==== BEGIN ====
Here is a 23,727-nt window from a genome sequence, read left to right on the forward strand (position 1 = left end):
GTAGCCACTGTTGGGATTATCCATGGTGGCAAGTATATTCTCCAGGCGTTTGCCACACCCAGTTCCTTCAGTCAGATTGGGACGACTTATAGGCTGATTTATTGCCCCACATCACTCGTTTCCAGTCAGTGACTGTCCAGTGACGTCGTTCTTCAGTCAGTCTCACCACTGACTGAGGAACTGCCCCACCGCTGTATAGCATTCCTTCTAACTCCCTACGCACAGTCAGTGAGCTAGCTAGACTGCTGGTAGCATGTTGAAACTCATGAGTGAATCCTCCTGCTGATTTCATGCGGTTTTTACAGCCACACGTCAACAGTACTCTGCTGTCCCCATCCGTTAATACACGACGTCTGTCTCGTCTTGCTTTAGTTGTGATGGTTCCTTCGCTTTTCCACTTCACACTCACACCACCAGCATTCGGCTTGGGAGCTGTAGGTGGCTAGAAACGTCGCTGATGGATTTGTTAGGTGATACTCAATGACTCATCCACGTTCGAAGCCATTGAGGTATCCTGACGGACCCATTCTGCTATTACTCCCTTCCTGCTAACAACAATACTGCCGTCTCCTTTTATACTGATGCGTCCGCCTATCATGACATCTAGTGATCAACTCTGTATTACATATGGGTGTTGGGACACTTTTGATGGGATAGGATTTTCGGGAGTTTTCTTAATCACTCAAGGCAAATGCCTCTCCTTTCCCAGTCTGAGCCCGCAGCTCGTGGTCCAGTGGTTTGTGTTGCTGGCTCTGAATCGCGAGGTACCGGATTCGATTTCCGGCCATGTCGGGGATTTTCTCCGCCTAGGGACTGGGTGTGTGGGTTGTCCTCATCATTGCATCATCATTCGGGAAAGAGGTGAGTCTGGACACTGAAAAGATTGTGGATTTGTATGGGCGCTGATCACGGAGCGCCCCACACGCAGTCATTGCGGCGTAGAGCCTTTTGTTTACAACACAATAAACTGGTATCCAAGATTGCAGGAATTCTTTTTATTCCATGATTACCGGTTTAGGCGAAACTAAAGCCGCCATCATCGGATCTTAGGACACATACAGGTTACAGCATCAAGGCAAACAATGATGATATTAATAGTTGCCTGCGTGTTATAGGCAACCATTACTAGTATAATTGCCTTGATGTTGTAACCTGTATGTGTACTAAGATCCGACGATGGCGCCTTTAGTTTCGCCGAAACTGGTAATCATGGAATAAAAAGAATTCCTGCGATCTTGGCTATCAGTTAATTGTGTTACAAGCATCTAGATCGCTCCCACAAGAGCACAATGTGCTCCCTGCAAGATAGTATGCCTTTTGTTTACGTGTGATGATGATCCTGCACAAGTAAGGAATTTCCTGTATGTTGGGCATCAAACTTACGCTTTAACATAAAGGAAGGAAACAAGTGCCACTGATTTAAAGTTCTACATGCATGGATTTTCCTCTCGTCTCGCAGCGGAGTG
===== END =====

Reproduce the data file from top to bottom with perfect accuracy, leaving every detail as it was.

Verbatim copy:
Here is a 23,727-nt window from a genome sequence, read left to right on the forward strand (position 1 = left end):
GTAGCCACTGTTGGGATTATCCATGGTGGCAAGTATATTCTCCAGGCGTTTGCCACACCCAGTTCCTTCAGTCAGATTGGGACGACTTATAGGCTGATTTATTGCCCCACATCACTCGTTTCCAGTCAGTGACTGTCCAGTGACGTCGTTCTTCAGTCAGTCTCACCACTGACTGAGGAACTGCCCCACCGCTGTATAGCATTCCTTCTAACTCCCTACGCACAGTCAGTGAGCTAGCTAGACTGCTGGTAGCATGTTGAAACTCATGAGTGAATCCTCCTGCTGATTTCATGCGGTTTTTACAGCCACACGTCAACAGTACTCTGCTGTCCCCATCCGTTAATACACGACGTCTGTCTCGTCTTGCTTTAGTTGTGATGGTTCCTTCGCTTTTCCACTTCACACTCACACCACCAGCATTCGGCTTGGGAGCTGTAGGTGGCTAGAAACGTCGCTGATGGATTTGTTAGGTGATACTCAATGACTCATCCACGTTCGAAGCCATTGAGGTATCCTGACGGACCCATTCTGCTATTACTCCCTTCCTGCTAACAACAATACTGCCGTCTCCTTTTATACTGATGCGTCCGCCTATCATGACATCTAGTGATCAACTCTGTATTACATATGGGTGTTGGGACACTTTTGATGGGATAGGATTTTCGGGAGTTTTCTTAATCACTCAAGGCAAATGCCTCTCCTTTCCCAGTCTGAGCCCGCAGCTCGTGGTCCAGTGGTTTGTGTTGCTGGCTCTGAATCGCGAGGTACCGGATTCGATTTCCGGCCATGTCGGGGATTTTCTCCGCCTAGGGACTGGGTGTGTGGGTTGTCCTCATCATTGCATCATCATTCGGGAAAGAGGTGAGTCTGGACACTGAAAAGATTGTGGATTTGTATGGGCGCTGATCACGGAGCGCCCCACACGCAGTCATTGCGGCGTAGAGCCTTTTGTTTACAACACAATAAACTGGTATCCAAGATTGCAGGAATTCTTTTTATTCCATGATTACCGGTTTAGGCGAAACTAAAGCCGCCATCATCGGATCTTAGGACACATACAGGTTACAGCATCAAGGCAAACAATGATGATATTAATAGTTGCCTGCGTGTTATAGGCAACCATTACTAGTATAATTGCCTTGATGTTGTAACCTGTATGTGTACTAAGATCCGACGATGGCGCCTTTAGTTTCGCCGAAACTGGTAATCATGGAATAAAAAGAATTCCTGCGATCTTGGCTATCAGTTAATTGTGTTACAAGCATCTAGATCGCTCCCACAAGAGCACAATGTGCTCCCTGCAAGATAGTATGCCTTTTGTTTACGTGTGATGATGATCCTGCACAAGTAAGGAATTTCCTGTATGTTGGGCATCAAACTTACGCTTTAACATAAAGGAAGGAAACAAGTGCCACTGATTTAAAGTTCTACATGCATGGATTTTCCTCTCGTCTCGCAGCGGAGTG